As you may know, the Global Positioning System (GPS), which is a system of 24 Earth-orbiting satellites that allows precise location of earthly objects, is now being employed to control the machines that shape (grade) the land on earthmoving projects. Using a GPS-based grade-control system for practically any cut-and-fill operation—plus a broad range of other dirt-moving and compacting applications—is designed to be so easy that you might even overhear a computer-illiterate operator exclaim, "Hey, this isn't rocket science." Though, in a matter of speaking, it is.
And it really doesn't take a rocket scientist to do the math on increased productivity and profitability realized from implementing this next-generation of automated, machine-control technology. The early adopters of GPS grade control claim about a 30-percent improvement in efficiency, speed and money saved—take your pick, because it all boils down to contractors being able to bid lower than their competitors, bid on more diverse jobs, and still put profit in their pockets.
Simplicity and significant profitability are the two biggest selling points for GPS-based machine control, which makes a lot of sense, since contractors might forfeit all that increased productivity if the technology was hard to learn and use. As it is, however, three of the leading manufacturers of GPS grade-control systems have brought to market products that operators can start using in about 30 to 60 minutes—no computer experience required.
And, because sophisticated location data can be tied to a machine's hydraulics for automatically positioning its blade's elevation and slope (according to the job's engineering specs), GPS brings payoffs by the payload. Seeing machine hours reduced, and the need for most of a site's laboriously planted grade-stakes eliminated, some contractors go so far as to say that use of GPS grade control might soon determine who stays in business and who doesn't.
The big players in the "three-dimensional" GPS grade-control market are Topcon, Trimble and Leica Geosystems. The three have already staked their territories, so to speak, with numerous two-dimensional, local-positioning systems (LPS), which use laser or sonic sensors, and with three-dimensional LPS. The latter systems use the prism reference of total robotic stations for both operator guidance (indicating to the operator how to move the blade and steer the machine) and for automated machine control (interfacing with machine hydraulics).
GPS can also be utilized just for guidance as well as for automated control of machine functions. Some manufacturers even make it possible to switch instantly from GPS to another sensor-type positioning system, depending on job requirements. In addition, the three companies CE interviewed all make it easy to layer a GPS system on top of existing LPS components that equipment owners may already have installed.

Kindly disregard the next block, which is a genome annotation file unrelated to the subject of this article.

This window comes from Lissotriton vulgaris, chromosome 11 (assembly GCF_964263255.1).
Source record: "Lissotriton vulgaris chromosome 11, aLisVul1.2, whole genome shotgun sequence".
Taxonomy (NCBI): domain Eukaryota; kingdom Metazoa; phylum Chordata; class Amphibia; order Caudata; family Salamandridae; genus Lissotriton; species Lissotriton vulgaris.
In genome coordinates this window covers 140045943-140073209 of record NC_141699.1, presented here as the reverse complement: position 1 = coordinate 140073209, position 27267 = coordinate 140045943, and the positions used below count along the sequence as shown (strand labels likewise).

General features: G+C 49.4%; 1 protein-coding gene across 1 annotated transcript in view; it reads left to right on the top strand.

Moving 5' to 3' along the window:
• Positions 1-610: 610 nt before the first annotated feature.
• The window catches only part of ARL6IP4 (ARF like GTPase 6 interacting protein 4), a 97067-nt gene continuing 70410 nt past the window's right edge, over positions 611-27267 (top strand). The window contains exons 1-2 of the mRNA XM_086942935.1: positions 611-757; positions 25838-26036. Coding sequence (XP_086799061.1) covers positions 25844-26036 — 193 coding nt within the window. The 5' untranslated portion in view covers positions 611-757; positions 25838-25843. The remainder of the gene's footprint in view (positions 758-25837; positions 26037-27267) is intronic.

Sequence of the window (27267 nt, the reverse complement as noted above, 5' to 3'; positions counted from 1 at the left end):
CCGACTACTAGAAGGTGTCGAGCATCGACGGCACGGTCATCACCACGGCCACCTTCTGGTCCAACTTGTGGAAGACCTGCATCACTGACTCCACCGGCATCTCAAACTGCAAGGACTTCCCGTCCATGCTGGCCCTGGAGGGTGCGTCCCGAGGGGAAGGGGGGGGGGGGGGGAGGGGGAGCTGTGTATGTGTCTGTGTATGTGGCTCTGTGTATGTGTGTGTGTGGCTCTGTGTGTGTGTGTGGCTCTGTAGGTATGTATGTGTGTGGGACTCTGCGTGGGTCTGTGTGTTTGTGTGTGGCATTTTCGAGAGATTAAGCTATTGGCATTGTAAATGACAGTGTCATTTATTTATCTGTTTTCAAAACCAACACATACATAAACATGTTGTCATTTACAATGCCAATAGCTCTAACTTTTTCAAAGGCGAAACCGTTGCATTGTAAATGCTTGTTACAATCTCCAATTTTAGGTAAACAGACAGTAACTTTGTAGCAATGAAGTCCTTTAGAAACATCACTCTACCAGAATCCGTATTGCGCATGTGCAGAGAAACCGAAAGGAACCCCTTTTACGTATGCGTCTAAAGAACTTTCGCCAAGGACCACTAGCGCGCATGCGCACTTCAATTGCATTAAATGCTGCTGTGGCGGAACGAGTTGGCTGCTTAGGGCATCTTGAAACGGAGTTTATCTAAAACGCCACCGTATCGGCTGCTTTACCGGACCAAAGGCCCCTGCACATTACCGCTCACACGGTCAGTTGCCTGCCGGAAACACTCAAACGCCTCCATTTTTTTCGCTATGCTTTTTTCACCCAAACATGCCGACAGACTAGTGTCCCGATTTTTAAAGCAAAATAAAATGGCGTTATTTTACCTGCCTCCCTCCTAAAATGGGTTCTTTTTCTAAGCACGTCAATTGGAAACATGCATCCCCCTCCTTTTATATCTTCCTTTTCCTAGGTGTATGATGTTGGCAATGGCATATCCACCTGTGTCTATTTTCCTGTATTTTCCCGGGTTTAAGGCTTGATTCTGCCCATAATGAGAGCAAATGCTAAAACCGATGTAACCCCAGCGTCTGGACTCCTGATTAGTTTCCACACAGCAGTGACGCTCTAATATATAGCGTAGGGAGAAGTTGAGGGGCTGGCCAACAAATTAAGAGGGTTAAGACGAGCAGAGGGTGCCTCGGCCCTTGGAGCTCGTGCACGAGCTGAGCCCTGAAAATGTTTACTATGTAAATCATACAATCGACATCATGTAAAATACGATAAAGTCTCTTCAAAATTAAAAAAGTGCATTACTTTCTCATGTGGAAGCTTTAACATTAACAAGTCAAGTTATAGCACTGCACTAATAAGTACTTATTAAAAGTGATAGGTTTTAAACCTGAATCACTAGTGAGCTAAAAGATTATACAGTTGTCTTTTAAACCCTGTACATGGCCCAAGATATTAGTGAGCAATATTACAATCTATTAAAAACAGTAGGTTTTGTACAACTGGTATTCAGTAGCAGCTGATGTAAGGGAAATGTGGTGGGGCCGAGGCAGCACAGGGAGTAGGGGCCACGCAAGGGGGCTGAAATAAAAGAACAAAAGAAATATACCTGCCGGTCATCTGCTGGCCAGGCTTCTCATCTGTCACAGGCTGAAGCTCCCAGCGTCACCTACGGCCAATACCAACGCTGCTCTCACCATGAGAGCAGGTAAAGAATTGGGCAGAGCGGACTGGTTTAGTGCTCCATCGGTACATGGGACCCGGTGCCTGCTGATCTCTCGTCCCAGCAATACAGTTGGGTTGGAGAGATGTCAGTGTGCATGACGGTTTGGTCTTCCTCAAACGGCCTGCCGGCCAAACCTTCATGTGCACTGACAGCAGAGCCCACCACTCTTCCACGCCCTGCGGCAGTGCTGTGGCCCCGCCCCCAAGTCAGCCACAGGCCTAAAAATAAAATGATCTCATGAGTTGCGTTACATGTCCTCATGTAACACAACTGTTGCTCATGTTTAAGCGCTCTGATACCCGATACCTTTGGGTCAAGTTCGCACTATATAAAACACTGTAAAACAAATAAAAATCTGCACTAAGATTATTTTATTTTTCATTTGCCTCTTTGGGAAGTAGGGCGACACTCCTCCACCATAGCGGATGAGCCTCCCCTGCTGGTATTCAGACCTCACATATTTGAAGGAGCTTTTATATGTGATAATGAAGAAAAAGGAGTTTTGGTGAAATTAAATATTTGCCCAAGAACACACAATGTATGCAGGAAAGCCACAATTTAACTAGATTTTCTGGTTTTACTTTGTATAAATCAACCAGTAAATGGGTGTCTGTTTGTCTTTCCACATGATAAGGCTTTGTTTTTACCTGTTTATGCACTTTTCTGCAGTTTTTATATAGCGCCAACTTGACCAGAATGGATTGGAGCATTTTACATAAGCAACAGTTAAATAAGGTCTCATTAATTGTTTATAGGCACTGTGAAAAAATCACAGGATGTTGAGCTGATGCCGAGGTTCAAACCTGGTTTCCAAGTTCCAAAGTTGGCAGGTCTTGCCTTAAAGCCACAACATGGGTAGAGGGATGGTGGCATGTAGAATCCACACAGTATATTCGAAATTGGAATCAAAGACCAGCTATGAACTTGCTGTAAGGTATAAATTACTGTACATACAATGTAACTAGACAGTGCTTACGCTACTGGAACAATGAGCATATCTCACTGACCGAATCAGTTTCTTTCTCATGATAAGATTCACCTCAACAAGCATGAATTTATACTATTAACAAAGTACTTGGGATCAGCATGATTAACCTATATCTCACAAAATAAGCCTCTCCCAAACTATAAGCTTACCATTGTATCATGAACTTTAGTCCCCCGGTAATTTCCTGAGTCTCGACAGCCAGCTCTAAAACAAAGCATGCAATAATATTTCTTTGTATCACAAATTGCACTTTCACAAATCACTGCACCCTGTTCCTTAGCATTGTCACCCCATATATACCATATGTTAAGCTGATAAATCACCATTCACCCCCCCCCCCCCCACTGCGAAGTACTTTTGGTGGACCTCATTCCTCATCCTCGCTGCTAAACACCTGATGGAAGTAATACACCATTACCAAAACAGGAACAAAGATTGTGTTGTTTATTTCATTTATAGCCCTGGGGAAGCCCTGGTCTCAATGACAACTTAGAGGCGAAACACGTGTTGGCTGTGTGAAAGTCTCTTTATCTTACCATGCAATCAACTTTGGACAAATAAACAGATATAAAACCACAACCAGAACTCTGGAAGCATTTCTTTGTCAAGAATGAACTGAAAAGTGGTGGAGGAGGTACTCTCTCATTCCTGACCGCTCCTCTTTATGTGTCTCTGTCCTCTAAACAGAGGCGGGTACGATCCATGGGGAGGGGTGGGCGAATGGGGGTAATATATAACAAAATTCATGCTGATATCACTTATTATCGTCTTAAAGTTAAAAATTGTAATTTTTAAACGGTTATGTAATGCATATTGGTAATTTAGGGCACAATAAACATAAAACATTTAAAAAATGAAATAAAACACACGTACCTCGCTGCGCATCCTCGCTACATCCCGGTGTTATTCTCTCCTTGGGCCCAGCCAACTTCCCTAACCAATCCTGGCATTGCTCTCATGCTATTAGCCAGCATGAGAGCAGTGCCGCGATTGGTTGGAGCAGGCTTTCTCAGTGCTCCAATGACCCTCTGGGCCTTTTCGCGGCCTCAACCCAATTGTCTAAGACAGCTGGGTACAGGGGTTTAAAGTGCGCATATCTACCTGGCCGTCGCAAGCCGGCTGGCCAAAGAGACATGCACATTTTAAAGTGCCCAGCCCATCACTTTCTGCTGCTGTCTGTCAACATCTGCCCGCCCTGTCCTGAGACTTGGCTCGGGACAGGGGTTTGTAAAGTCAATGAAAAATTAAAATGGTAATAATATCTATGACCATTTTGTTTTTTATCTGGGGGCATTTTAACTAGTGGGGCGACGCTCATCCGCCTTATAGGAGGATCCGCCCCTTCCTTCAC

So why invest more money in a GPS control system? The simple answer is to gain capability and flexibility. Although laser systems (which must "see" a rotating laser in order to receive positioning data) do enable better accuracy for tight vertical tolerances, they provide limited 2-D perspectives and tie operators to a fairly narrow radius within which they can maneuver machines.
On the other hand, GPS systems, which only have to "see" the sky to receive positioning data, figuratively put an address on every square meter of earth. These systems act like a surveyor walking behind a machine, calculating location 10 times per second. If you shoot this precise location data into a machine's onboard computer (where it interfaces with the project's digital terrain model, or DTM), then hook this data to the machine's hydraulics, the sky's the limit on what you can do with GPS.
You can install these GPS-based systems on motor graders for tenth-of-a-foot blade accuracy, or use them to pump up productivity on dozers, scrapers, compactors, pavers and excavators. They simply put a faster spin on dirt-moving jobs like roads and highways, airport runways, golf courses and parking lots, as well as housing development and landfill operations.
One GPS base station (which receives satellite signals, makes any necessary corrections, then sends the corrections to GPS receivers on machines) allows any number of receiver-equipped machines to work simultaneously on a jobsite. The machines can roam from six to nine miles away without losing the base station's transmitted signals.
Regardless of which brand you may consider, GPS-based grade-control systems have a number of characteristics in common. Basic components look similar across the board. The base station (semi-permanently secured atop the office trailer or anchored in the ground) comprises an antenna to gather signals from satellites, a receiver to process location data and to make corrections, plus a radio to transmit corrected information to machines (called "rovers").